A Kink in .Travel Plans

Robert Arbogast is one of many alternative domain name owners who are just
now finding out their years-long investment in .travel might come to an end
after a recent decision by the Internet Corporation for Assigned Names and
Numbers (ICANN).

Arbogast, the owner of www.tickets.travel on New.net’s alternative domain name
service, might soon be dealing with a second .travel dealer now
that ICANN is entering technical and commercial negotiations
with the company for the .travel sponsored top-level domain (sTLD) Thursday.

The domain space, if approved by the Internet governing body, will be the
seventh sTLD approved to run alongside the popular .com, .net and .org
generic TLDs (gTLDs), opening up the congested name space market to new

However, ICANN’s decision is bad news for the approximately 175
million Internet users who use New.net software to resolve domain names on
their Web browsers.

“In the event a new .travel is released by ICANN, it would certainly add a
layer of complexity if there is no coordination,” said Dan Sheehy, New.net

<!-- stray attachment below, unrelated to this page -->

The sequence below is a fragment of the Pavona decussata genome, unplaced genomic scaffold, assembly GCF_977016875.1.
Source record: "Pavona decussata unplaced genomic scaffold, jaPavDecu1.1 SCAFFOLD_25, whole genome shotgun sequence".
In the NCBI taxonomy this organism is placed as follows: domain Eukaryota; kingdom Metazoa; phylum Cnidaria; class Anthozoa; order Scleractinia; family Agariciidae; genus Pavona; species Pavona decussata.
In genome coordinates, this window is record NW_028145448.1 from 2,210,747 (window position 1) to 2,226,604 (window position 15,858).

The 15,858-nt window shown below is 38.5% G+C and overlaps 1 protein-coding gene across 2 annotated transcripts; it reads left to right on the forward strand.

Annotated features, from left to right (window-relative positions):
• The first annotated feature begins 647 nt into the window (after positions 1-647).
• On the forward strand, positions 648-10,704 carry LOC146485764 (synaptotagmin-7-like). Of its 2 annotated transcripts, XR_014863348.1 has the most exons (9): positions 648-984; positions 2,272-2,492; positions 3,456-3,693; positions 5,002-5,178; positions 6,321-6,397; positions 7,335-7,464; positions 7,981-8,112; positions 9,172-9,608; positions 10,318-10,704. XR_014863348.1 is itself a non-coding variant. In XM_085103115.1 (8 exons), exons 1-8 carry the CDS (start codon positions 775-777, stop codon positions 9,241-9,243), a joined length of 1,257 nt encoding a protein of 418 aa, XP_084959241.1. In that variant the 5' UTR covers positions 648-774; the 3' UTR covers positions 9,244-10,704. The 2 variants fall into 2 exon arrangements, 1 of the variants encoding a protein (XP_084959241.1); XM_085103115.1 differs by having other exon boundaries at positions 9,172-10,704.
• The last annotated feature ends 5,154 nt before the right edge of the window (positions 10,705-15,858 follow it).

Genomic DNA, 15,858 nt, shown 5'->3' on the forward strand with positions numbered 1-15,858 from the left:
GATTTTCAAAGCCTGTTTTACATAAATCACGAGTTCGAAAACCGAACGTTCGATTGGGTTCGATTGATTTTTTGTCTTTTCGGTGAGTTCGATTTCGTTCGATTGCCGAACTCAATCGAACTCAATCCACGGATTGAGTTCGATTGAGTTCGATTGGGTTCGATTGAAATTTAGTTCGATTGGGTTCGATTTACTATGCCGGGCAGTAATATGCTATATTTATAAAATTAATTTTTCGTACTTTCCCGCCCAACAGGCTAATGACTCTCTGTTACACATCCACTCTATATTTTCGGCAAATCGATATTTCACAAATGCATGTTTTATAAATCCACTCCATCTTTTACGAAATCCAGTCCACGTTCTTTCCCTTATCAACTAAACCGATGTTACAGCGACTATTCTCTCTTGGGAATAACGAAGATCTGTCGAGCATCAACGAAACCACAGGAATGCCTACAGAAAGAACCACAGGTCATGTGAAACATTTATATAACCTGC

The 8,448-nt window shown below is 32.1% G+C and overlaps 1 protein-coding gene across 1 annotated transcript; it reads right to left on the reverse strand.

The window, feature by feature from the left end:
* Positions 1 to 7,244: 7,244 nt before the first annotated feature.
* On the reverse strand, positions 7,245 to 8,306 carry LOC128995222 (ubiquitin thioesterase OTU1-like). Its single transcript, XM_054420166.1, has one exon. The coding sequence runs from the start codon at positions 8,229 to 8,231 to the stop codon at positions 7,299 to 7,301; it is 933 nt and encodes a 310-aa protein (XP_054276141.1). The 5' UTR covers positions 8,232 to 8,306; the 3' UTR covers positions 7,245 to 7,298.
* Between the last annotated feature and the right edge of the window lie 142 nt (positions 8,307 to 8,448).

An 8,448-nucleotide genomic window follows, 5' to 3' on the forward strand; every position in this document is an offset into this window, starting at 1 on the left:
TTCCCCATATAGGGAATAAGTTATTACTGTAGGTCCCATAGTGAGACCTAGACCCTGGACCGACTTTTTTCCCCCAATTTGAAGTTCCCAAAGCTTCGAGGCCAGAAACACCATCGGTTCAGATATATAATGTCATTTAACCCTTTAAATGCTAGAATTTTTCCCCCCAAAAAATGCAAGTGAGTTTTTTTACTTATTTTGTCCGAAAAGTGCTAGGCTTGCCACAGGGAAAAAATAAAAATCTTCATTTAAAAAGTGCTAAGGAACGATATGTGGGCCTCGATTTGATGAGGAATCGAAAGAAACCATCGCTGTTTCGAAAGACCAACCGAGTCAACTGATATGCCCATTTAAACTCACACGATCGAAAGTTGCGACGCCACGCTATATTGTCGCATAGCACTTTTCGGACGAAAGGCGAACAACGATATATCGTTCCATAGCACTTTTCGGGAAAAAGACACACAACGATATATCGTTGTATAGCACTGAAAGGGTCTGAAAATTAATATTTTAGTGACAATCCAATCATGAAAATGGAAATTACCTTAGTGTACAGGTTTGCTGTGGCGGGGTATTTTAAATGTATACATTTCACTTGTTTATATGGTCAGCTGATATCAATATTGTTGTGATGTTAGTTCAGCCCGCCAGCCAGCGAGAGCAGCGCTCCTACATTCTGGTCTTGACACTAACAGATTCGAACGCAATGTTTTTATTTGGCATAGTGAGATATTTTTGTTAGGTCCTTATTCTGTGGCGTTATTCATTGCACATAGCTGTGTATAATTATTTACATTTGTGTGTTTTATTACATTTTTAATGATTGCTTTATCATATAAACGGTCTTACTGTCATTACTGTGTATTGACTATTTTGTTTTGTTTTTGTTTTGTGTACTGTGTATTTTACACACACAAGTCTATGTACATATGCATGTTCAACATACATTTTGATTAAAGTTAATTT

president, in an e-mail interview. “However, this will not only impact
customers of New.net’s .travel names, but those of Tralliance and the entire
Internet user community due to the name conflict that would result between a
new .travel extension and New.net’s travel, which has been successfully
operating for nearly four years now.”

ICANN officials were not available for comment.

New.net, the brainchild of California investment firm idealab, was created
in March 2001 as a shortcut for those frustrated by ICANN’s slow progress in
approving new TLDs.

New.net has offered shortcuts to names like .travel, .shop, .xxx and 25
other “alternative” domain name extensions for some time, all outside
ICANN’s fiefdom.

The shortcut comes in the form of a script that’s
installed on a person’s computer or in the DNS servers of participating
ISPs. When a person types in a Web address with an alternative domain
extension like “www.america.travel,” the script appends “.new.net” behind
the scenes, taking the person instead to “www.america.travel.new.net,”
New.net’s registry service for the alternative domain names.

It’s similar in method to the way the rest of the Internet is run today:
when someone types in “www.travel.com,” it takes people first through the
registry service at VeriSign, the managers of the .com space, where it’s
resolved with the IP address for that domain name. From there, the person
downloads the Web page for that IP address. Everyone does it; even
New.net’s domain name is ultimately resolved through VeriSign’s .net
registry database.

With .travel in the running as an ICANN-approved TLD, millions of New.net
users are going to run into problems getting to the right .travel page on
their Web searches if it’s approved: There will now be two .travel owners,